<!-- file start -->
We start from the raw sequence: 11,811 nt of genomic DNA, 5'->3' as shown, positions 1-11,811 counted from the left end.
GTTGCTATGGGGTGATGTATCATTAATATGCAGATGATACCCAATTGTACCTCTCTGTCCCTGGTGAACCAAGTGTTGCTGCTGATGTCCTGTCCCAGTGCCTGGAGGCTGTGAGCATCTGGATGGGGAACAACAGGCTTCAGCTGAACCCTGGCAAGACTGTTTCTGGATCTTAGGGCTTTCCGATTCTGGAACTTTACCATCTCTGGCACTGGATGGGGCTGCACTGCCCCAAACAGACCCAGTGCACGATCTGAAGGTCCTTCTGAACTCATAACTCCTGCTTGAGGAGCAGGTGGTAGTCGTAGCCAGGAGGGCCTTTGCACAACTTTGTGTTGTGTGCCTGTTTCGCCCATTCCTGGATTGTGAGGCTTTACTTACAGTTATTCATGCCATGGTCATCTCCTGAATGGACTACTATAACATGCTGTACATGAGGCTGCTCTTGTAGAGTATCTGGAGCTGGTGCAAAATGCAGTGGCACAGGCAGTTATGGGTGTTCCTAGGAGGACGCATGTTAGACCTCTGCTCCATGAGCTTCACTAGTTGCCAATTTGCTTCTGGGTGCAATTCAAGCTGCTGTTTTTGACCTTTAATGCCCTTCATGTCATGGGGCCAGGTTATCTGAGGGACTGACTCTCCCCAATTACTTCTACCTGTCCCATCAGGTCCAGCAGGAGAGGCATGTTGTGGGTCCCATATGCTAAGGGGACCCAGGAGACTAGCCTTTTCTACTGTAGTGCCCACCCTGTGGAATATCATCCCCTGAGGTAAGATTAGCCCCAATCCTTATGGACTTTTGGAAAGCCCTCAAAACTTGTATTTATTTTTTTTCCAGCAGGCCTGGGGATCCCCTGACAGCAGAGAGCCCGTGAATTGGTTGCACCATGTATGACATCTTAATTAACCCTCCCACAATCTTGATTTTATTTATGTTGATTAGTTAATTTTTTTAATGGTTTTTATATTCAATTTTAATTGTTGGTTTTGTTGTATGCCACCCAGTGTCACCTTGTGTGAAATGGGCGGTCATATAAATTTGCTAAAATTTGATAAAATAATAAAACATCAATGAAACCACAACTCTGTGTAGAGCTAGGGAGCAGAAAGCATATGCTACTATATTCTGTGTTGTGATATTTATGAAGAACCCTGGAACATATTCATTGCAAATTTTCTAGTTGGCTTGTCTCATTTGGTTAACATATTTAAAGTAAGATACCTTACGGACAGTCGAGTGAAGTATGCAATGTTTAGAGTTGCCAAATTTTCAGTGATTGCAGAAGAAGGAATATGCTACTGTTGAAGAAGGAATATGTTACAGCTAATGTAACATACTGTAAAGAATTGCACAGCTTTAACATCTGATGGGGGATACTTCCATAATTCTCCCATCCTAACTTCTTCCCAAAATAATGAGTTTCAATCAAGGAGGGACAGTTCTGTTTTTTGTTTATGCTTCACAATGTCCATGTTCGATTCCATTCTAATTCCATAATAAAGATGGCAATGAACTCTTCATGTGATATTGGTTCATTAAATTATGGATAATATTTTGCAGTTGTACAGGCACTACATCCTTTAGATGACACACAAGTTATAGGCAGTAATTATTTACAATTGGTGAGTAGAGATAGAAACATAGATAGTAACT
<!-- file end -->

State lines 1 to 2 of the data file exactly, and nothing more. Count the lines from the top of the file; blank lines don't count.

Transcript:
We start from the raw sequence: 11,811 nt of genomic DNA, 5'->3' as shown, positions 1-11,811 counted from the left end.
GTTGCTATGGGGTGATGTATCATTAATATGCAGATGATACCCAATTGTACCTCTCTGTCCCTGGTGAACCAAGTGTTGCTGCTGATGTCCTGTCCCAGTGCCTGGAGGCTGTGAGCATCTGGATGGGGAACAACAGGCTTCAGCTGAACCCTGGCAAGACTGTTTCTGGATCTTAGGGCTTTCCGATTCTGGAACTTTACCATCTCTGGCACTGGATGGGGCTGCACTGCCCCAAACAGACCCAGTGCACGATCTGAAGGTCCTTCTGAACTCATAACTCCTGCTTGAGGAGCAGGTGGTAGTCGTAGCCAGGAGGGCCTTTGCACAACTTTGTGTTGTGTGCCTGTTTCGCCCATTCCTGGATTGTGAGGCTTTACTTACAGTTATTCATGCCATGGTCATCTCCTGAATGGACTACTATAACATGCTGTACATGAGGCTGCTCTTGTAGAGTATCTGGAGCTGGTGCAAAATGCAGTGGCACAGGCAGTTATGGGTGTTCCTAGGAGGACGCATGTTAGACCTCTGCTCCATGAGCTTCACTAGTTGCCAATTTGCTTCTGGGTGCAATTCAAGCTGCTGTTTTTGACCTTTAATGCCCTTCATGTCATGGGGCCAGGTTATCTGAGGGACTGACTCTCCCCAATTACTTCTACCTGTCCCATCAGGTCCAGCAGGAGAGGCATGTTGTGGGTCCCATATGCTAAGGGGACCCAGGAGACTAGCCTTTTCTACTGTAGTGCCCACCCTGTGGAATATCATCCCCTGAGGTAAGATTAGCCCCAATCCTTATGGACTTTTGGAAAGCCCTCAAAACTTGTATTTATTTTTTTTCCAGCAGGCCTGGGGATCCCCTGACAGCAGAGAGCCCGTGAATTGGTTGCACCATGTATGACATCTTAATTAACCCTCCCACAATCTTGATTTTATTTATGTTGATTAGTTAATTTTTTTAATGGTTTTTATATTCAATTTTAATTGTTGGTTTTGTTGTATGCCACCCAGTGTCACCTTGTGTGAAATGGGCGGTCATATAAATTTGCTAAAATTTGATAAAATAATAAAACATCAATGAAACCACAACTCTGTGTAGAGCTAGGGAGCAGAAAGCATATGCTACTATATTCTGTGTTGTGATATTTATGAAGAACCCTGGAACATATTCATTGCAAATTTTCTAGTTGGCTTGTCTCATTTGGTTAACATATTTAAAGTAAGATACCTTACGGACAGTCGAGTGAAGTATGCAATGTTTAGAGTTGCCAAATTTTCAGTGATTGCAGAAGAAGGAATATGCTACTGTTGAAGAAGGAATATGTTACAGCTAATGTAACATACTGTAAAGAATTGCACAGCTTTAACATCTGATGGGGGATACTTCCATAATTCTCCCATCCTAACTTCTTCCCAAAATAATGAGTTTCAATCAAGGAGGGACAGTTCTGTTTTTTGTTTATGCTTCACAATGTCCATGTTCGATTCCATTCTAATTCCATAATAAAGATGGCAATGAACTCTTCATGTGATATTGGTTCATTAAATTATGGATAATATTTTGCAGTTGTACAGGCACTACATCCTTTAGATGACACACAAGTTATAGGCAGTAATTATTTACAATTGGTGAGTAGAGATAGAAACATAGATAGTAACT